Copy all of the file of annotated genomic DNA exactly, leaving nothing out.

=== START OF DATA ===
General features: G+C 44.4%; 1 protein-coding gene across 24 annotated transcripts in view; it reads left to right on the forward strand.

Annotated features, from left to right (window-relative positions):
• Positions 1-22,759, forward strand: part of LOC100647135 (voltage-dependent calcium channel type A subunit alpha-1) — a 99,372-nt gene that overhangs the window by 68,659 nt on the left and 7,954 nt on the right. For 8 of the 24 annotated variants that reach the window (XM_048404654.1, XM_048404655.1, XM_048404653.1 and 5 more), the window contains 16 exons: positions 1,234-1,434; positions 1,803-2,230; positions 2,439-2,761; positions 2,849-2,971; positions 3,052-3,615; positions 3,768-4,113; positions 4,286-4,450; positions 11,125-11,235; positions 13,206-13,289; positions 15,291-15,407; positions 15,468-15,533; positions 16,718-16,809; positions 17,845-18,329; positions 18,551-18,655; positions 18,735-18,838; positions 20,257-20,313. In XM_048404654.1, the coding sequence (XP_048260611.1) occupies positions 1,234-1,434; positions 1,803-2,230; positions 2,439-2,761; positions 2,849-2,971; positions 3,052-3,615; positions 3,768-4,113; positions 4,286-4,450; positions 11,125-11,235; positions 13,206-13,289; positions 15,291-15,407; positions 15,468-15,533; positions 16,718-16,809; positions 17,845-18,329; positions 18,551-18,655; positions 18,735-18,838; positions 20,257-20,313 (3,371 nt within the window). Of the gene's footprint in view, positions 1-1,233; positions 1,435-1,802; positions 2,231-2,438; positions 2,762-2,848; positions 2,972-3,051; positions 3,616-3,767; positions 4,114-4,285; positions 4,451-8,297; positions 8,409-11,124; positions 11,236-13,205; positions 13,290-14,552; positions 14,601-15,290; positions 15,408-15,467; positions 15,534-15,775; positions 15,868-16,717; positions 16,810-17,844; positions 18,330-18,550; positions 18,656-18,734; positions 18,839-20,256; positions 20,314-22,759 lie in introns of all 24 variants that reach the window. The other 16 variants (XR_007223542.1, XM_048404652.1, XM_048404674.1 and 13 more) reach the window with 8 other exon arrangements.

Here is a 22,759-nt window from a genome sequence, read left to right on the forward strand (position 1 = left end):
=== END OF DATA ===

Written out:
General features: G+C 44.4%; 1 protein-coding gene across 24 annotated transcripts in view; it reads left to right on the forward strand.

Annotated features, from left to right (window-relative positions):
• Positions 1-22,759, forward strand: part of LOC100647135 (voltage-dependent calcium channel type A subunit alpha-1) — a 99,372-nt gene that overhangs the window by 68,659 nt on the left and 7,954 nt on the right. For 8 of the 24 annotated variants that reach the window (XM_048404654.1, XM_048404655.1, XM_048404653.1 and 5 more), the window contains 16 exons: positions 1,234-1,434; positions 1,803-2,230; positions 2,439-2,761; positions 2,849-2,971; positions 3,052-3,615; positions 3,768-4,113; positions 4,286-4,450; positions 11,125-11,235; positions 13,206-13,289; positions 15,291-15,407; positions 15,468-15,533; positions 16,718-16,809; positions 17,845-18,329; positions 18,551-18,655; positions 18,735-18,838; positions 20,257-20,313. In XM_048404654.1, the coding sequence (XP_048260611.1) occupies positions 1,234-1,434; positions 1,803-2,230; positions 2,439-2,761; positions 2,849-2,971; positions 3,052-3,615; positions 3,768-4,113; positions 4,286-4,450; positions 11,125-11,235; positions 13,206-13,289; positions 15,291-15,407; positions 15,468-15,533; positions 16,718-16,809; positions 17,845-18,329; positions 18,551-18,655; positions 18,735-18,838; positions 20,257-20,313 (3,371 nt within the window). Of the gene's footprint in view, positions 1-1,233; positions 1,435-1,802; positions 2,231-2,438; positions 2,762-2,848; positions 2,972-3,051; positions 3,616-3,767; positions 4,114-4,285; positions 4,451-8,297; positions 8,409-11,124; positions 11,236-13,205; positions 13,290-14,552; positions 14,601-15,290; positions 15,408-15,467; positions 15,534-15,775; positions 15,868-16,717; positions 16,810-17,844; positions 18,330-18,550; positions 18,656-18,734; positions 18,839-20,256; positions 20,314-22,759 lie in introns of all 24 variants that reach the window. The other 16 variants (XR_007223542.1, XM_048404652.1, XM_048404674.1 and 13 more) reach the window with 8 other exon arrangements.

Here is a 22,759-nt window from a genome sequence, read left to right on the forward strand (position 1 = left end):